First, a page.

See: The AGW Smoking Gun By Gary Thompson
The science behind the AGW hypothesis is that increased amounts of CO2 in the atmosphere (that humans produce by burning fossil fuels) will block more outgoing long-wave IR radiation (OLR) from exiting the atmosphere and thereby warm the surface. It is well-known that IR radiation causes CO2 molecules to vibrate, but only at very specific wavelengths (wavelengths are the distances between peaks of each wave), and that wavelength is 15µm. (Fifteen µm means that each wavelength crests at a distance of 15 millionths of a meter.) As was discussed above, this vibration of the molecule causes it to heat and then radiate IR radiation back toward the atmosphere and the surface of the Earth. If the solar activity is taken to remain constant, more CO2 in the atmosphere will trap more of the OLR, and thus cause a net heating of the planet.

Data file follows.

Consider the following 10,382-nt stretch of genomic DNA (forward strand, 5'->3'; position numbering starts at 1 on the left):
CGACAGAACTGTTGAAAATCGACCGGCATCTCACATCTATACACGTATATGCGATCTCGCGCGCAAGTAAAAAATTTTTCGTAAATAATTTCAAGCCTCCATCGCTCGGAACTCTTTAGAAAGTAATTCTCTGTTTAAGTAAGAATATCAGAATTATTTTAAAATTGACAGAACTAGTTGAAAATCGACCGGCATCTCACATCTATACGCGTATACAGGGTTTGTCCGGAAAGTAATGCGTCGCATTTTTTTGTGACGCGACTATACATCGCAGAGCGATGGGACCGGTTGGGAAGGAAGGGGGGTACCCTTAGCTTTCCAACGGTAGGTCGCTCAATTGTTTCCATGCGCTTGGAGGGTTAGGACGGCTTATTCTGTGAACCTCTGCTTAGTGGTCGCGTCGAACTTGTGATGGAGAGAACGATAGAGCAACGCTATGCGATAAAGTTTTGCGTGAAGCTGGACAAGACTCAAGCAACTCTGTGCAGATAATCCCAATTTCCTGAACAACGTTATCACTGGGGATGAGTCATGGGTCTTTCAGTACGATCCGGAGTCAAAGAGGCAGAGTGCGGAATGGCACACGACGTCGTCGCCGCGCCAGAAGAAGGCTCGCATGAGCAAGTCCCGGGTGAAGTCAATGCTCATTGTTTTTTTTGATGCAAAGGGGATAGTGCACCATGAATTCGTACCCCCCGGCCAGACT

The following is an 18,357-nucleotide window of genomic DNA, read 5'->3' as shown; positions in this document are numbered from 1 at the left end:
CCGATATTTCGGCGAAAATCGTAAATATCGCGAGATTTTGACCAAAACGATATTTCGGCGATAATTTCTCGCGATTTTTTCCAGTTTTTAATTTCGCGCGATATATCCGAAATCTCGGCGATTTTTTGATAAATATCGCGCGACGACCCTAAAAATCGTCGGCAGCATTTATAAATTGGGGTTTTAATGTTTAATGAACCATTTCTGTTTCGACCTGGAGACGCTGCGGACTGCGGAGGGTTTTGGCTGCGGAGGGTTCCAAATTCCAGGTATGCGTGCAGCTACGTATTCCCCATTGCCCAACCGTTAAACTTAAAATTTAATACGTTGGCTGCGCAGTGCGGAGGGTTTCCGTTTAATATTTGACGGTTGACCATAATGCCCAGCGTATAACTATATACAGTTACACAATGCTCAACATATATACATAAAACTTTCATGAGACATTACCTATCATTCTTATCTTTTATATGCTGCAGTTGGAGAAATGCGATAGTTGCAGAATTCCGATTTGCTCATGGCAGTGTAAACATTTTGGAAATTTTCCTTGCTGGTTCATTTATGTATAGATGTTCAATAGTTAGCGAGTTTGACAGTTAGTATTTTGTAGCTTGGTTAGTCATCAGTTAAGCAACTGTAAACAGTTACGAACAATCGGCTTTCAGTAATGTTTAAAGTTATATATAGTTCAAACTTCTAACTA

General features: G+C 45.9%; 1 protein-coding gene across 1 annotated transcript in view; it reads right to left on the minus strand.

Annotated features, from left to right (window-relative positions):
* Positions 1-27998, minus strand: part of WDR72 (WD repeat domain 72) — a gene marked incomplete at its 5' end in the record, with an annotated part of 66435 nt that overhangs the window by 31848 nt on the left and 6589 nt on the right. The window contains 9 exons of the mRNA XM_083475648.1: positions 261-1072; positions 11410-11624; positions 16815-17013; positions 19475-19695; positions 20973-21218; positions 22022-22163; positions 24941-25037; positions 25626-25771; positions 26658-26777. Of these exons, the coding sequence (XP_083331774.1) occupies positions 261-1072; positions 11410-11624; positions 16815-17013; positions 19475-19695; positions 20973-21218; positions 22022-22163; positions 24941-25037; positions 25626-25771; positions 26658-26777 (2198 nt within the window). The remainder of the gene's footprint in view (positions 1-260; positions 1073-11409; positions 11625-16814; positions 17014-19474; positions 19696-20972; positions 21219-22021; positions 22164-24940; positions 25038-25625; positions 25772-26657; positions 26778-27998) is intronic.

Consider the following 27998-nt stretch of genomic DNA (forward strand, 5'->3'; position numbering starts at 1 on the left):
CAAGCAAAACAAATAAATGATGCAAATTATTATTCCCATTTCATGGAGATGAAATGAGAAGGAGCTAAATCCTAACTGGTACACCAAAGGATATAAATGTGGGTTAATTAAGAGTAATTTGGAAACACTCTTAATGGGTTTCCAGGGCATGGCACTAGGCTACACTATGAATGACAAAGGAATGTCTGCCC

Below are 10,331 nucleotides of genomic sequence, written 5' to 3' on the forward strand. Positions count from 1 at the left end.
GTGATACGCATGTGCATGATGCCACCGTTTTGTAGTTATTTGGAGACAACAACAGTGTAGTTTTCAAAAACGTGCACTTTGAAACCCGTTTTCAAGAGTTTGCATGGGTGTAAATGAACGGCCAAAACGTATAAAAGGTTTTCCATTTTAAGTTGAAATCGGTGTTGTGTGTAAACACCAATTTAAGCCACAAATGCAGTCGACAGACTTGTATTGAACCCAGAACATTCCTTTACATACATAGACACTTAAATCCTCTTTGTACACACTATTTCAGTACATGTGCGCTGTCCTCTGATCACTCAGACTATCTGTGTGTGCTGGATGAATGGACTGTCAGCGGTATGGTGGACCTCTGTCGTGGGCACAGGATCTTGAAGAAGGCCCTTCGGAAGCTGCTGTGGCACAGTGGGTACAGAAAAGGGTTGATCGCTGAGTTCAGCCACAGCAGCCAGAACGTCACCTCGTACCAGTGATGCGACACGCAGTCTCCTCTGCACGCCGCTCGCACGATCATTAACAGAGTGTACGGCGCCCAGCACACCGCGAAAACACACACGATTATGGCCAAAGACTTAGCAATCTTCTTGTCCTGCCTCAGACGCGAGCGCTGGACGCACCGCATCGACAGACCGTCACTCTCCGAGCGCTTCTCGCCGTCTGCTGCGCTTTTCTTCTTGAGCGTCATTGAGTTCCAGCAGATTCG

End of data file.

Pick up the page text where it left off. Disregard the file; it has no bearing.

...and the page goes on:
So what type of experiment could be performed to test this AGW hypothesis? If there were satellites in orbit monitoring the emission of OLR over time at the same location, then OLR could be measured in a very controlled manner. If, over time, the emission of OLR in the wavelengths that CO2 absorbs decreases over time, then that would prove the AGW hypothesis (i.e., that OLR is being absorbed by CO2 and heating the planet instead of being emitted from the atmosphere). But what if, over time (say, over thirty years), the emissions of OLR wavelengths that CO2 absorb remained constant? That would disprove the hypothesis and put the AGW argument to bed.
As luck would have it, that experiment has actually been performed! Three journal papers report the data from three monitoring satellites that have measured the OLR of 1997 and 2006 and compared those measurements to 1970, and they are located here, here, and here.
HT to PaladinPhil and JCM of CC
(Carthago delenda est!)
The peer review process needs to be reformed.
No more secret data.
No more secret software.
Everything must be be out in the open and available for all to see.